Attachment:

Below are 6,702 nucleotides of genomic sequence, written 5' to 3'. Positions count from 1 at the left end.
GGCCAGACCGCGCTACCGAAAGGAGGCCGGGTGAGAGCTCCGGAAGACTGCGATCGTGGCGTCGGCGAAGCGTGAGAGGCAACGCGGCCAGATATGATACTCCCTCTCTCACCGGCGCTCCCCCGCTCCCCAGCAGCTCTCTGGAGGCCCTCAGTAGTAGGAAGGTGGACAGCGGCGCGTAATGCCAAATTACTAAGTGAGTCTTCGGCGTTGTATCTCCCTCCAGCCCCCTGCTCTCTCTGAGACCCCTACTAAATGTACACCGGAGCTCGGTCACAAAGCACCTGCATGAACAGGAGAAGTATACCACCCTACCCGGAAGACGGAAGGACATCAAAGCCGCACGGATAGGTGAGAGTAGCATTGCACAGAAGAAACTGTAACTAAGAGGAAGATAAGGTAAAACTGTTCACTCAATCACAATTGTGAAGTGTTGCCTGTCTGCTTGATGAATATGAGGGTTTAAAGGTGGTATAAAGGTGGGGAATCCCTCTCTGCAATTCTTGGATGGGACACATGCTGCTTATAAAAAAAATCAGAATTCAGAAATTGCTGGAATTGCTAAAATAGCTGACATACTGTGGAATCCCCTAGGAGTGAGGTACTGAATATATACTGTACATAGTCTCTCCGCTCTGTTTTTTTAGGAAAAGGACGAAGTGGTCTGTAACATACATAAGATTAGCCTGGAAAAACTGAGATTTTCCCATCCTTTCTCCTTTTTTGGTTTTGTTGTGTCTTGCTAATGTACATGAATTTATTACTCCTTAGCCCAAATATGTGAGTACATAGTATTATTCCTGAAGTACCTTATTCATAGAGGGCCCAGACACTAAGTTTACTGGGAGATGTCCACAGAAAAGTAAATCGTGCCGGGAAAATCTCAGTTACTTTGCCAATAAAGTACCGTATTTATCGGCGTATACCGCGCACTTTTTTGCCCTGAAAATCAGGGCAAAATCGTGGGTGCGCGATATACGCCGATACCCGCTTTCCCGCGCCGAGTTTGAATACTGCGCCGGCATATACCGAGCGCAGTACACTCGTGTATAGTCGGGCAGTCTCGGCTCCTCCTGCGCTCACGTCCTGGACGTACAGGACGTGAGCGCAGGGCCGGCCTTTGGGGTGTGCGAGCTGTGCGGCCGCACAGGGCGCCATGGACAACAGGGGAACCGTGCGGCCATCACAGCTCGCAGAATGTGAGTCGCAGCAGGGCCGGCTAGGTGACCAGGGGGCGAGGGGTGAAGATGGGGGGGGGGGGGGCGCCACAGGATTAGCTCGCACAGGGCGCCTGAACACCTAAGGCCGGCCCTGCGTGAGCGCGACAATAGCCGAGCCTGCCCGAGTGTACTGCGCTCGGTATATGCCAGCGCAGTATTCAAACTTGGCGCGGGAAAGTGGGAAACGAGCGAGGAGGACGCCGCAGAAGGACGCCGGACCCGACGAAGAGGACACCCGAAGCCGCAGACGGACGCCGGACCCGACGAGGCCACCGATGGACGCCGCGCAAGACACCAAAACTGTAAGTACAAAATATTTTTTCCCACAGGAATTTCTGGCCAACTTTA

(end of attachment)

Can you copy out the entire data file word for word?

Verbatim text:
Below are 6,702 nucleotides of genomic sequence, written 5' to 3'. Positions count from 1 at the left end.
GGCCAGACCGCGCTACCGAAAGGAGGCCGGGTGAGAGCTCCGGAAGACTGCGATCGTGGCGTCGGCGAAGCGTGAGAGGCAACGCGGCCAGATATGATACTCCCTCTCTCACCGGCGCTCCCCCGCTCCCCAGCAGCTCTCTGGAGGCCCTCAGTAGTAGGAAGGTGGACAGCGGCGCGTAATGCCAAATTACTAAGTGAGTCTTCGGCGTTGTATCTCCCTCCAGCCCCCTGCTCTCTCTGAGACCCCTACTAAATGTACACCGGAGCTCGGTCACAAAGCACCTGCATGAACAGGAGAAGTATACCACCCTACCCGGAAGACGGAAGGACATCAAAGCCGCACGGATAGGTGAGAGTAGCATTGCACAGAAGAAACTGTAACTAAGAGGAAGATAAGGTAAAACTGTTCACTCAATCACAATTGTGAAGTGTTGCCTGTCTGCTTGATGAATATGAGGGTTTAAAGGTGGTATAAAGGTGGGGAATCCCTCTCTGCAATTCTTGGATGGGACACATGCTGCTTATAAAAAAAATCAGAATTCAGAAATTGCTGGAATTGCTAAAATAGCTGACATACTGTGGAATCCCCTAGGAGTGAGGTACTGAATATATACTGTACATAGTCTCTCCGCTCTGTTTTTTTAGGAAAAGGACGAAGTGGTCTGTAACATACATAAGATTAGCCTGGAAAAACTGAGATTTTCCCATCCTTTCTCCTTTTTTGGTTTTGTTGTGTCTTGCTAATGTACATGAATTTATTACTCCTTAGCCCAAATATGTGAGTACATAGTATTATTCCTGAAGTACCTTATTCATAGAGGGCCCAGACACTAAGTTTACTGGGAGATGTCCACAGAAAAGTAAATCGTGCCGGGAAAATCTCAGTTACTTTGCCAATAAAGTACCGTATTTATCGGCGTATACCGCGCACTTTTTTGCCCTGAAAATCAGGGCAAAATCGTGGGTGCGCGATATACGCCGATACCCGCTTTCCCGCGCCGAGTTTGAATACTGCGCCGGCATATACCGAGCGCAGTACACTCGTGTATAGTCGGGCAGTCTCGGCTCCTCCTGCGCTCACGTCCTGGACGTACAGGACGTGAGCGCAGGGCCGGCCTTTGGGGTGTGCGAGCTGTGCGGCCGCACAGGGCGCCATGGACAACAGGGGAACCGTGCGGCCATCACAGCTCGCAGAATGTGAGTCGCAGCAGGGCCGGCTAGGTGACCAGGGGGCGAGGGGTGAAGATGGGGGGGGGGGGGGCGCCACAGGATTAGCTCGCACAGGGCGCCTGAACACCTAAGGCCGGCCCTGCGTGAGCGCGACAATAGCCGAGCCTGCCCGAGTGTACTGCGCTCGGTATATGCCAGCGCAGTATTCAAACTTGGCGCGGGAAAGTGGGAAACGAGCGAGGAGGACGCCGCAGAAGGACGCCGGACCCGACGAAGAGGACACCCGAAGCCGCAGACGGACGCCGGACCCGACGAGGCCACCGATGGACGCCGCGCAAGACACCAAAACTGTAAGTACAAAATATTTTTTCCCACAGGAATTTCTGGCCAACTTTA